• Gertrudis Bocanegra Public Library Its wide interior is decorated with a monumental mural painted by Juan O’Gorman to illustrate the local history.
¿Qué hacer?

What to do?

  • Day of Our Lady of the Health To celebrate the saint patroness of the city, hundreds of children disguised as angels, saints and other religious characters march around the city in a holy procession. It takes place on December 7th – 8th each year. Besides this, you can enjoy traditional dances and a pre-Hispanic game.
  • Foundation Day It takes place on September 28th each year.
  • Day of the Dead As in the rest of the country, it takes place on November 1st and 2nd each year, but here this national celebration reaches a surrealistic level with its cemeteries full of flowers, candles, food, and offerings to spend a day with those loved ones that have already passed away.
Comida Típica

Typical Food

  • White Fish Fried fish coated with flour and egg whites, and served with lettuce, tomato, onions and lime.
  • Tarasca Soup Fried pieces of tortilla in a delicious broth of beans and tomatoes. It is served with cheese, sour cream and chili on top of the soup.
  • Corundas A kind of tamal with triangular form made of corn dough and wrapped up with corn leaves. They are served with spicy sauce and cream on top of them.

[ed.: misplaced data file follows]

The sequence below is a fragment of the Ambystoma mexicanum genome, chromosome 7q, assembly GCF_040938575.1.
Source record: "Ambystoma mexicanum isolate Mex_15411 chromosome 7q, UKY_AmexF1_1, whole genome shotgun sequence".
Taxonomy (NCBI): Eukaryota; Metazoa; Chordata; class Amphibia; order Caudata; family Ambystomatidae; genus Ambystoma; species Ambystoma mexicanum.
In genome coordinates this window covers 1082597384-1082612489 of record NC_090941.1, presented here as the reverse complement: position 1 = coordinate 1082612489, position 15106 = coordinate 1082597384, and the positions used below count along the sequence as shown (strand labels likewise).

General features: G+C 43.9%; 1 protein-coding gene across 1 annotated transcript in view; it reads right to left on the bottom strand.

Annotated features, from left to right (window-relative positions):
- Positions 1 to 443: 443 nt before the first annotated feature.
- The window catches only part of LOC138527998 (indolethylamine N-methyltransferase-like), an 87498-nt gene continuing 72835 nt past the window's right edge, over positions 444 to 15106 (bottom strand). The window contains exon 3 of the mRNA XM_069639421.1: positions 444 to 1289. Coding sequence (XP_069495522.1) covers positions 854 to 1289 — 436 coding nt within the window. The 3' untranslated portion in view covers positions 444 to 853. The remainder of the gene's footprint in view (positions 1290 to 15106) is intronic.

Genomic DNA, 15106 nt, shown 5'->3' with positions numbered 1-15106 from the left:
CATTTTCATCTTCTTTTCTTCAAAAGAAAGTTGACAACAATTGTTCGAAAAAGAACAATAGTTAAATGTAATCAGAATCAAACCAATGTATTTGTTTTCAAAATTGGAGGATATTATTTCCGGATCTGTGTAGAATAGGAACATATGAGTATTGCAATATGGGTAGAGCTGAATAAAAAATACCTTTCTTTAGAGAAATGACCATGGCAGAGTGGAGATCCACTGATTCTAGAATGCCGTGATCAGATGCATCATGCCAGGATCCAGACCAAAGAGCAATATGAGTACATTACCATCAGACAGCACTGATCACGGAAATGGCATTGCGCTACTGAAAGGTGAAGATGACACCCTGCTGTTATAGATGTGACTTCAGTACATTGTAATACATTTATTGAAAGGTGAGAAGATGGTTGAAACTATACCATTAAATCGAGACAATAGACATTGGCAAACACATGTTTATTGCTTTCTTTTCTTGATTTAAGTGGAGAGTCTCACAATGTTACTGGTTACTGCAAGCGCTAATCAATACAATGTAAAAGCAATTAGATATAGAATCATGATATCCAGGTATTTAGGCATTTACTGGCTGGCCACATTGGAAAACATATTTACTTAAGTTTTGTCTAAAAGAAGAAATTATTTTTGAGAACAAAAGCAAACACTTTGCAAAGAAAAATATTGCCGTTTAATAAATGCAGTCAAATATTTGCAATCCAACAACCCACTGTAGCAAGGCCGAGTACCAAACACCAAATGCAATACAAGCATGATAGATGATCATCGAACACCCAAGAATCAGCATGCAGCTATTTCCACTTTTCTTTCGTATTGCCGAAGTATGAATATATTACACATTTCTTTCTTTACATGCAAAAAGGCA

• Uchepos Another kind of tamal, but this one is sweet and very soft since it is made with baby corns.
  • De pasta ice cream No worries! This delicious ice cream is not made with spaghetti, but just with milk and sugar.
¿Qué Saber?

What to Know?

  • In Purepecha language, Patzcuaro means "Door of Heaven," and its ancient inhabitants believed that their gods went up and down from Heaven to Earth right here.
  • From 1539 to 1580, Patzcuaro was the capital of the state of Michoacan.
  • In 1831, it became a county seat.
  • In 1920, the entire city was restored and even reconstructed in some areas to preserve alive its magnificent indigenous and colonial past.
  • In 1965, the Mexican film Tiempo de morir (Time to die) was shot entirely in this Magic Town, but the remarkable thing is that the screenplay was written by the Nobel Prize Gabriel Garcia Marquez with the collaboration of the famous Mexican writer Carlos Fuentes.
  • Renowned Individuals:
  • Gertrudis Bocanegra (1765 – 1818). Martyr of the Independence War.
  • Alfredo Zalce (1908 – 2003). Famous painter and sculptor, who is one of the most important representatives of the modern Mexican art.

Popular Craft

  • Carved wood
  • Wrought Iron and Blacksmith’s trading
  • Pottery
  • Basketmaking
  • Woven fabrics

Visit Pátzcuaro with our photographs

Galería Pátzcuaro

Know more about Pátzcuaro’s sites of interest


Tour through Plaza Vasco de Quiroga with this photographs

Photo 360

All you must know about Pátzcuaro here, in our audio guide


Share this page

More About Michoacán:

More Magical Towns

We want you with us

Subribe to our newsletter and discovery Mexico with us